Emerging Space Report.
NASA's Emerging Space Office (ESO), part of NASA's Office of the Chief Technologist, has released a new report "The Evolving Landscape of 21st Century American Spaceflight." According to NASA the "report provides an introduction and overview to the emerging space ecosystem and American private-sector space activities."
America stands today at the opening of a second Space Age. Innovative NASA programs and American entrepreneurs together are transforming the space industry. These initiatives--both at NASA and in the private sector--are expanding the nation's opportunities for exploration and for the economic development of the solar system.
Today's space economy extends some 36,000 kilometers (22,369 miles) from the surface of the Earth and includes an array of critical technologies--satellite communications, global positioning satellites, and imaging satellites--on which our economy depends. These technologies are now an integral part of our economy, and they would not exist if not for the over 50 years of research, development, and investment in the enabling technologies by NASA and other government agencies that seeded these efforts and allowed them to bloom. As we expand our activities in the solar system over the next decades, NASA programs and investments will provide the seed and soil that encourage economic development increasingly farther from Earth. The first signs of this are already visible.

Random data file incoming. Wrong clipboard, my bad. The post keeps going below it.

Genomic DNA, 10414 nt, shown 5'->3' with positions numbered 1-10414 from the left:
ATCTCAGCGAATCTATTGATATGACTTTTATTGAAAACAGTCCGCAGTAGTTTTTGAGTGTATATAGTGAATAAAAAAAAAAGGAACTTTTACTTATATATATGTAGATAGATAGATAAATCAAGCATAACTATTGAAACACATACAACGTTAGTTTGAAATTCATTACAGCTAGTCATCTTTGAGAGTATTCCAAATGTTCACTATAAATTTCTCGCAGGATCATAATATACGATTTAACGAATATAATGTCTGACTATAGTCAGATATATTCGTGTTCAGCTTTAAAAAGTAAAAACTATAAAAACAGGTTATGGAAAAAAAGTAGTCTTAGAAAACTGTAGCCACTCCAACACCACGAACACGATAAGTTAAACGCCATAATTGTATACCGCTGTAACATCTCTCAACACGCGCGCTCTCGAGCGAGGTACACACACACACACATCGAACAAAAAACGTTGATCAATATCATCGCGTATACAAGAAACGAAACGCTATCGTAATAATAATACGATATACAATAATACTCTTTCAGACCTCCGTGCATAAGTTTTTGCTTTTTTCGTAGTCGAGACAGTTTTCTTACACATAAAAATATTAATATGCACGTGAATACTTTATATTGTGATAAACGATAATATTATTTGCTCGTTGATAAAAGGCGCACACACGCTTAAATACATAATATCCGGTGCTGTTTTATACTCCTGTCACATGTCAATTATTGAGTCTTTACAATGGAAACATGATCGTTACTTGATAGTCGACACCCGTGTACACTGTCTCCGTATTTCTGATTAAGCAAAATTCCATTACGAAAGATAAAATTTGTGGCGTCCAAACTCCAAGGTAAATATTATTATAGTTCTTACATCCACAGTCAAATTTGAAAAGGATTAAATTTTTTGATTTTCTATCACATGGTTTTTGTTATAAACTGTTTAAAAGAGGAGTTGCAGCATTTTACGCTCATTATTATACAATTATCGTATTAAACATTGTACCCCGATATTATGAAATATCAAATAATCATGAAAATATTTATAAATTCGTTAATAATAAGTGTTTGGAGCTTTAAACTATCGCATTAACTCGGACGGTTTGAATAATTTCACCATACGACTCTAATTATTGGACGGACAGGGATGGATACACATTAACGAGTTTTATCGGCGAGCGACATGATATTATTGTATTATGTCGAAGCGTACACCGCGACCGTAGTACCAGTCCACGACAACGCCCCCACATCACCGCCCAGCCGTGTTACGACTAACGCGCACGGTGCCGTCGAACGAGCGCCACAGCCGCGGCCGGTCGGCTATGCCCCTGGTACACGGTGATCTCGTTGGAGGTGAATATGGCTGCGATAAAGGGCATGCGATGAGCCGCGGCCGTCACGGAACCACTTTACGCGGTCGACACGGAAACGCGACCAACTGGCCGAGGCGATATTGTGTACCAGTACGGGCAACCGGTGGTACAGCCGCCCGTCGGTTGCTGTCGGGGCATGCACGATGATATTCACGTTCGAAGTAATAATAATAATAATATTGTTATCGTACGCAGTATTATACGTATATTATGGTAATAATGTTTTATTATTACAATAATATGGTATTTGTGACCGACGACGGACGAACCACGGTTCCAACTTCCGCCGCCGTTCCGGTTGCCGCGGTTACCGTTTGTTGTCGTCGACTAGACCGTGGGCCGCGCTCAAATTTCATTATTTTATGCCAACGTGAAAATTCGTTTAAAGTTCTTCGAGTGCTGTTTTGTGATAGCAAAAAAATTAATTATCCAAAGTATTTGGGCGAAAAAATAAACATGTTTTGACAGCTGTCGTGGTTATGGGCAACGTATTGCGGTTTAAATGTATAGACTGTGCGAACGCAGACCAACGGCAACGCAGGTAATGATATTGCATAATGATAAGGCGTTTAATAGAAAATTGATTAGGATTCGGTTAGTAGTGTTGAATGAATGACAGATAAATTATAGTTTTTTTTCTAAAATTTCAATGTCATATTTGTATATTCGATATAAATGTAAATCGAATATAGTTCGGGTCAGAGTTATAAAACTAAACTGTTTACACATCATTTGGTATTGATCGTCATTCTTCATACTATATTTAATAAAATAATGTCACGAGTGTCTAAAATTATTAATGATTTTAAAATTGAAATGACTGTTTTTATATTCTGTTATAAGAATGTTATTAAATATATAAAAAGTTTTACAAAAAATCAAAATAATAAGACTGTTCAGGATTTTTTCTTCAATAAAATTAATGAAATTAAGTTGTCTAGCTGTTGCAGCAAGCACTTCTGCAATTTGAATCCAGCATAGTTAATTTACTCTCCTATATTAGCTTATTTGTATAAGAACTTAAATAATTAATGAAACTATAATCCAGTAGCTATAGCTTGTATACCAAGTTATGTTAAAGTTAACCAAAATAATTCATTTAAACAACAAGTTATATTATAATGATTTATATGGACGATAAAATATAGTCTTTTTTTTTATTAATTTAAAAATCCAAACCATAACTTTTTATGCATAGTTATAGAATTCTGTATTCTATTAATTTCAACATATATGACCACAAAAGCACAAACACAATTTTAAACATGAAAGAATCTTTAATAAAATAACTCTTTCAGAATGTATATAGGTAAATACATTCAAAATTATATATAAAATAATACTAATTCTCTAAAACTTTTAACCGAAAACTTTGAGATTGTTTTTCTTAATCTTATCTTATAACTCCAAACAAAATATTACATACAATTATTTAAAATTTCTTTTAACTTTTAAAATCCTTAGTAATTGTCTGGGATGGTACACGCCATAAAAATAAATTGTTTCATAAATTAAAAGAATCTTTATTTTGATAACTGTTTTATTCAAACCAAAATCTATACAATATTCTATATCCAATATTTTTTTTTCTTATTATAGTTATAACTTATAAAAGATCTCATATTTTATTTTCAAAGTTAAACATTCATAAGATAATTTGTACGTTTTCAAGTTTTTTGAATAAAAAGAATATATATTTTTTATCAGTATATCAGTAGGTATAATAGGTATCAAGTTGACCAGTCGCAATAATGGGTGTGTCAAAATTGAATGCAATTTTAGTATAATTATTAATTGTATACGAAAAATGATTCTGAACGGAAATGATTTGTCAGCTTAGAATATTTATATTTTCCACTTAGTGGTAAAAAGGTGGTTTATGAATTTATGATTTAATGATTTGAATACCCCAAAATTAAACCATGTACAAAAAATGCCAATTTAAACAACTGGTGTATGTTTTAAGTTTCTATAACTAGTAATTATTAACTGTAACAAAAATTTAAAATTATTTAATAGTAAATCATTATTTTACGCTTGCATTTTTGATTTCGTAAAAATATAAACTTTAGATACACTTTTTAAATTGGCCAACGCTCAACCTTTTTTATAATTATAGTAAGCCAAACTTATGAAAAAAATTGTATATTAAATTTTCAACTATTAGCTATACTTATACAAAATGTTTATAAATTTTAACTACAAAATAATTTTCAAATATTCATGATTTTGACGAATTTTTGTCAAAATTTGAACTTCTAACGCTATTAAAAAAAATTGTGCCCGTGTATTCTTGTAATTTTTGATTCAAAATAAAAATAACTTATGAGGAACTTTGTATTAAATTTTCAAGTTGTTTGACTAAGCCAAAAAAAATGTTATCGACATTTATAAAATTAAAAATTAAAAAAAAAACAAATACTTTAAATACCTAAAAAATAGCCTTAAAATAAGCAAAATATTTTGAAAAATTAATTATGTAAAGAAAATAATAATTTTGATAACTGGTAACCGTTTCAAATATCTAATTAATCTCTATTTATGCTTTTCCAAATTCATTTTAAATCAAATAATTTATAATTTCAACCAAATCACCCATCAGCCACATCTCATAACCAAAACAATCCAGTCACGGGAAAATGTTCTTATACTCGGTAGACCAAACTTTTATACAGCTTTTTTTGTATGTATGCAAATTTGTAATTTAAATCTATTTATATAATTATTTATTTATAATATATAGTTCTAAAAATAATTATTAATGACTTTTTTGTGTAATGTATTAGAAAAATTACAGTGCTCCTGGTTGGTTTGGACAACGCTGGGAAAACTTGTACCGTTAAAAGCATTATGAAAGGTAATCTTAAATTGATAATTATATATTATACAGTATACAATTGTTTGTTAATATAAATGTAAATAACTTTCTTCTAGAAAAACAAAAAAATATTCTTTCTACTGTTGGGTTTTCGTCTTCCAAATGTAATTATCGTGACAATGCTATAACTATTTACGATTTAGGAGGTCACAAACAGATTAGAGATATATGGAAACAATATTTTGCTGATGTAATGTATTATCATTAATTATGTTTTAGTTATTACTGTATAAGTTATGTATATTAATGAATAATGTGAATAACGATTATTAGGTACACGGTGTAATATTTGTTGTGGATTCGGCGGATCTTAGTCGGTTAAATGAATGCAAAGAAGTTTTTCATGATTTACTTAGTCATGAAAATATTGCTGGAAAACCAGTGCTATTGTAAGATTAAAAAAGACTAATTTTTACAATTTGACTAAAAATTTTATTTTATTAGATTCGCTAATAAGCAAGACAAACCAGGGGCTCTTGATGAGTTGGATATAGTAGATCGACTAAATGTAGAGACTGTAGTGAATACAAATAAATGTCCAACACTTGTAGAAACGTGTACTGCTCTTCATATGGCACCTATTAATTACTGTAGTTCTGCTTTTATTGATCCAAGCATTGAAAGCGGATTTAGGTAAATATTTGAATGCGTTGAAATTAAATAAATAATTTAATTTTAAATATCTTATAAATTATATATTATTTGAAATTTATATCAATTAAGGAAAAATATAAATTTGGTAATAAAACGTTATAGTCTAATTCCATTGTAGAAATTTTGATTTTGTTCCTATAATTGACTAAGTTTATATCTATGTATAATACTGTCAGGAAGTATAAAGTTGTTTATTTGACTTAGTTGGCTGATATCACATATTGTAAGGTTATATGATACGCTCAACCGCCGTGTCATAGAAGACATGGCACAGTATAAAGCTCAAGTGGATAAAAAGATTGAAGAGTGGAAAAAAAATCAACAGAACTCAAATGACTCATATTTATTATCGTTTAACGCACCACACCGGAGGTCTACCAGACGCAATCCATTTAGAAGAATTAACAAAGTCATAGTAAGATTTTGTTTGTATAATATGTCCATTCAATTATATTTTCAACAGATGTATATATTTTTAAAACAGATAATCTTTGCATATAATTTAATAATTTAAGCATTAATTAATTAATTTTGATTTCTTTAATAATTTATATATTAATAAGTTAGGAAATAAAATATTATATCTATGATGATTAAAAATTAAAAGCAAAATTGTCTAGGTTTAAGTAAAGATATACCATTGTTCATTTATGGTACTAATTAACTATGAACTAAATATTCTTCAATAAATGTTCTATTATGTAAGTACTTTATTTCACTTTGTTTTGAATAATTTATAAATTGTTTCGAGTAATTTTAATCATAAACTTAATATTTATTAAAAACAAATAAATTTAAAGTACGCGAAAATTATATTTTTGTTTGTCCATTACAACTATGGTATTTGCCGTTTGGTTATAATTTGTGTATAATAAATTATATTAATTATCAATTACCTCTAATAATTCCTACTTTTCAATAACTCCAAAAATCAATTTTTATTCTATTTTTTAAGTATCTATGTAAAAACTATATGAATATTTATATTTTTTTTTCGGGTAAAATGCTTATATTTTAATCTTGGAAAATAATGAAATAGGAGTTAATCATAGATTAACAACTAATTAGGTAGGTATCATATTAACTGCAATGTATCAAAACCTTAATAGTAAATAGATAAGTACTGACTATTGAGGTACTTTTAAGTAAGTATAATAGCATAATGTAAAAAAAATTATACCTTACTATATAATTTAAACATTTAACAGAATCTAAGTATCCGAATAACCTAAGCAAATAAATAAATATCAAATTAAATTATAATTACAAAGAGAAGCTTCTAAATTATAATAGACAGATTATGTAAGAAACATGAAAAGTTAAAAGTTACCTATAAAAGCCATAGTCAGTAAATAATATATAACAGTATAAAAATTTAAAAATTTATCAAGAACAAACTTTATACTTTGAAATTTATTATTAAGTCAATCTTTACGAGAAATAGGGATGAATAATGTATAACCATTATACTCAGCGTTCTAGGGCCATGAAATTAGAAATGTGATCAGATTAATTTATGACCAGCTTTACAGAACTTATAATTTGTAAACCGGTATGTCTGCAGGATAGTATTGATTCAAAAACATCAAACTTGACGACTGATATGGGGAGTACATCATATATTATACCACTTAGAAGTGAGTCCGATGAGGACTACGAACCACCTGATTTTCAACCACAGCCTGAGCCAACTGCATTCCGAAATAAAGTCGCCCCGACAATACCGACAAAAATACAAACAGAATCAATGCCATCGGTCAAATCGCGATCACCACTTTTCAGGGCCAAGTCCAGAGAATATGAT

The next era of space exploration will see governments pushing technological development and the American private sector using these technologies as they expand their economic activities to new worlds. NASA's next objectives for exploration--visits to asteroids and Mars--are more complex than any previous space mission attempted. They will happen in the context of relatively smaller NASA budgets and an expanding commercial space economy. Teaming with private sector partners to develop keystone markets like low Earth orbit (LEO) transportation and technological capabilities like asteroid mining will help NASA achieve its mission goals, help the space economy evolve to embrace new ambitions, and provide large economic returns to the taxpayer through the stimulation and growth of new businesses and 21st century American jobs.
Motivated by an intrinsic desire to explore space, successful American entrepreneurs have pledged and spent hundreds of millions of dollars to develop technologies aimed at fundamentally improving space access. Since 2003, commercial human spaceflight has received $2.5 billion in private investment.1 At the same time, a new generation of space enthusiasts are engaging directly though smallscale projects. Through cubesats, suborbital and orbital adventures, and citizen science opportunities, the United States is transitioning from a spacefaring nation to a nation of spacefarers.